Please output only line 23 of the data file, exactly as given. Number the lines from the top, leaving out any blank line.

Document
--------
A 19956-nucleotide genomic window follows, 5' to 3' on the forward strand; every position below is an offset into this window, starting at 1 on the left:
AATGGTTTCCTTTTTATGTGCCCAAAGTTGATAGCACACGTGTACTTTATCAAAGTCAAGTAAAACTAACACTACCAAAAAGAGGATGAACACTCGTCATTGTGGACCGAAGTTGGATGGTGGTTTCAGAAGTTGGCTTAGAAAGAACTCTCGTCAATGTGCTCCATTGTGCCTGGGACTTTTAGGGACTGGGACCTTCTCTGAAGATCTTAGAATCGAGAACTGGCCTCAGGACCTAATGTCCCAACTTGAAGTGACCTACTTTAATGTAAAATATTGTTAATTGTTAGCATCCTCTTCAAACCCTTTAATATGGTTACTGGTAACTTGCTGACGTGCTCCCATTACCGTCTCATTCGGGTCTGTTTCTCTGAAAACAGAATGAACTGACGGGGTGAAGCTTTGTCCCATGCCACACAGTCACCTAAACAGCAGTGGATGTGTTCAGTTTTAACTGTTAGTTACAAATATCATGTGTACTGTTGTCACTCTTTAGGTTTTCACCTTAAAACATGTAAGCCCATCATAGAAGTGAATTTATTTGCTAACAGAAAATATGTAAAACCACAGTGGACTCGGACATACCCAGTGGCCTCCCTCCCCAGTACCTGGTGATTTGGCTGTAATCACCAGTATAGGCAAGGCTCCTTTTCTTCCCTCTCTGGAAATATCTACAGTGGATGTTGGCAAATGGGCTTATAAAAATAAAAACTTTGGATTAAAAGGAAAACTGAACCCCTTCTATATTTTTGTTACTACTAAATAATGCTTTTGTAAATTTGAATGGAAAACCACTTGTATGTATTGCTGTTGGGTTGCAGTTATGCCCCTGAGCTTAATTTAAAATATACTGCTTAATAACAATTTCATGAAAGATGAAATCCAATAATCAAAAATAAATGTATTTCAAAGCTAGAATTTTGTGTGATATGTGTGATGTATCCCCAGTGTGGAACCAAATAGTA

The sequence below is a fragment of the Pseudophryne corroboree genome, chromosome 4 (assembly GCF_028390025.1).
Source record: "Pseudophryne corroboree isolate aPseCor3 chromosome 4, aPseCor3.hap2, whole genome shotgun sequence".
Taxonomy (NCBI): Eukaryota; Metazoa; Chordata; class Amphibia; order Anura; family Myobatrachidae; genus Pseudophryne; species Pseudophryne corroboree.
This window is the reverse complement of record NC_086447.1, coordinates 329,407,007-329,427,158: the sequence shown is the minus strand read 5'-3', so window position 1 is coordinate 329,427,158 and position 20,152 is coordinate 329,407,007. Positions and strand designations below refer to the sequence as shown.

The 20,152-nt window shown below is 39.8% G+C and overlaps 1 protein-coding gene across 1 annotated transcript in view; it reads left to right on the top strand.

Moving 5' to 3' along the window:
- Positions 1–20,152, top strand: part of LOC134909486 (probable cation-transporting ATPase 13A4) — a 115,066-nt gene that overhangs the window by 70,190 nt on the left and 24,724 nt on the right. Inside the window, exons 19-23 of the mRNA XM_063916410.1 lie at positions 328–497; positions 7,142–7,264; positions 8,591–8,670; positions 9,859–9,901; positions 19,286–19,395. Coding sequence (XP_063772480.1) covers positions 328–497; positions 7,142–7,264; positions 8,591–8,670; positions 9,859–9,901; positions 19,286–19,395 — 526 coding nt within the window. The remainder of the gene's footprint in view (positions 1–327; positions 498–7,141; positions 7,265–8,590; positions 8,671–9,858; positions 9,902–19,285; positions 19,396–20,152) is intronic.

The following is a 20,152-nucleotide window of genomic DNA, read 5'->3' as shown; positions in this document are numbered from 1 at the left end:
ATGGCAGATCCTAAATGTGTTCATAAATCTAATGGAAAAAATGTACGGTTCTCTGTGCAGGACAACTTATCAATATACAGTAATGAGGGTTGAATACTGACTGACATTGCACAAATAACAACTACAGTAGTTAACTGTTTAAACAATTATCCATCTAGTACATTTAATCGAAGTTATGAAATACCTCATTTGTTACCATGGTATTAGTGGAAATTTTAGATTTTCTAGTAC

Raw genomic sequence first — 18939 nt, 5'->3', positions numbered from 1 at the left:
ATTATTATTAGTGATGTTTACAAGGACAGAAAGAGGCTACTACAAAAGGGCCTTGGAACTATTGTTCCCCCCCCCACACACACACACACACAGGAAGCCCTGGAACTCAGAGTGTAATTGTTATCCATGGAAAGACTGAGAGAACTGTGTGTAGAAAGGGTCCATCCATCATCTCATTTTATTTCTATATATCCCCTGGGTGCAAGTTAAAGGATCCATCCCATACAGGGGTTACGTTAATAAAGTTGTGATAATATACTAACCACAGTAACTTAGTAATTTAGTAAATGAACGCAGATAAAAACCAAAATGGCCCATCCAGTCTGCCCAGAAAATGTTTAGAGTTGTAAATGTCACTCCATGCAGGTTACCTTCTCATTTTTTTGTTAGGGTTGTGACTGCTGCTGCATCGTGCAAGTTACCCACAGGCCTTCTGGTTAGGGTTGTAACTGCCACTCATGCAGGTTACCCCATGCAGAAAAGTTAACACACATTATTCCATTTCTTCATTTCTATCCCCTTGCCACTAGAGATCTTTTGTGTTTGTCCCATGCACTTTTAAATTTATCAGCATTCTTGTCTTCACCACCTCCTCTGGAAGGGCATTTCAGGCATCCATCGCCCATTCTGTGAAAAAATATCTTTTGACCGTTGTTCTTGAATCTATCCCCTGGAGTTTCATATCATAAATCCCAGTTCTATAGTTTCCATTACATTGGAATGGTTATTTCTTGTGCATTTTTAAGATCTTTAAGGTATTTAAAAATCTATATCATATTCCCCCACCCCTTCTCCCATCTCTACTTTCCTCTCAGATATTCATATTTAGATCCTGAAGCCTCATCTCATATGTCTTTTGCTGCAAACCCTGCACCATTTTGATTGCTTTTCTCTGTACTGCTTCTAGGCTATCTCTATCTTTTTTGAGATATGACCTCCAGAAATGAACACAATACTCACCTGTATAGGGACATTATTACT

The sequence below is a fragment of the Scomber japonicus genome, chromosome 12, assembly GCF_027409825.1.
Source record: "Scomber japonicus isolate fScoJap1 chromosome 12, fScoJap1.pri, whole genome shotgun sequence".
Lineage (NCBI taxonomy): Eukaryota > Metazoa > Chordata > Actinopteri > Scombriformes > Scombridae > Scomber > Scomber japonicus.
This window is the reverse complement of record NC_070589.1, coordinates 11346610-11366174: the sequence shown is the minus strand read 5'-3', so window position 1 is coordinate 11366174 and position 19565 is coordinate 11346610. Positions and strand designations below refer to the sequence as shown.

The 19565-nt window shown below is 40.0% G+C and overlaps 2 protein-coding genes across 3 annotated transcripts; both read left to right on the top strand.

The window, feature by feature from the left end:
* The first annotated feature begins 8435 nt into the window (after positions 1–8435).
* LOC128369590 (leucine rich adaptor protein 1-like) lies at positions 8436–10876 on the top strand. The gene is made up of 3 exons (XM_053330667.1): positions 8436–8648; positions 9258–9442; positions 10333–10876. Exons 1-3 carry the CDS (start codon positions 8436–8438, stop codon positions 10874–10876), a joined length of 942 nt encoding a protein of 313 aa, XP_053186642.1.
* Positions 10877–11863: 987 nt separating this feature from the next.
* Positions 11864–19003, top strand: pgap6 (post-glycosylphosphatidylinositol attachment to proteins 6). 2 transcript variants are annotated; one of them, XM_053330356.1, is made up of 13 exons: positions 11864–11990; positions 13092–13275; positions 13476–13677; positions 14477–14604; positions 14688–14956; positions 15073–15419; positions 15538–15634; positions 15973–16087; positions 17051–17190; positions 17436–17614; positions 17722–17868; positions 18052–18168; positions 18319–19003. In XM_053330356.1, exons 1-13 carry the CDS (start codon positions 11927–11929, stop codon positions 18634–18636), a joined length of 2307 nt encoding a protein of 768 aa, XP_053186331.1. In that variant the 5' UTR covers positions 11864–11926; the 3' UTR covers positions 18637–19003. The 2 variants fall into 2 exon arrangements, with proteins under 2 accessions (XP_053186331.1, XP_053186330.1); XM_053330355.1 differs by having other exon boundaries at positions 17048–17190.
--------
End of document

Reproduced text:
* Positions 11864–19003, top strand: pgap6 (post-glycosylphosphatidylinositol attachment to proteins 6). 2 transcript variants are annotated; one of them, XM_053330356.1, is made up of 13 exons: positions 11864–11990; positions 13092–13275; positions 13476–13677; positions 14477–14604; positions 14688–14956; positions 15073–15419; positions 15538–15634; positions 15973–16087; positions 17051–17190; positions 17436–17614; positions 17722–17868; positions 18052–18168; positions 18319–19003. In XM_053330356.1, exons 1-13 carry the CDS (start codon positions 11927–11929, stop codon positions 18634–18636), a joined length of 2307 nt encoding a protein of 768 aa, XP_053186331.1. In that variant the 5' UTR covers positions 11864–11926; the 3' UTR covers positions 18637–19003. The 2 variants fall into 2 exon arrangements, with proteins under 2 accessions (XP_053186331.1, XP_053186330.1); XM_053330355.1 differs by having other exon boundaries at positions 17048–17190.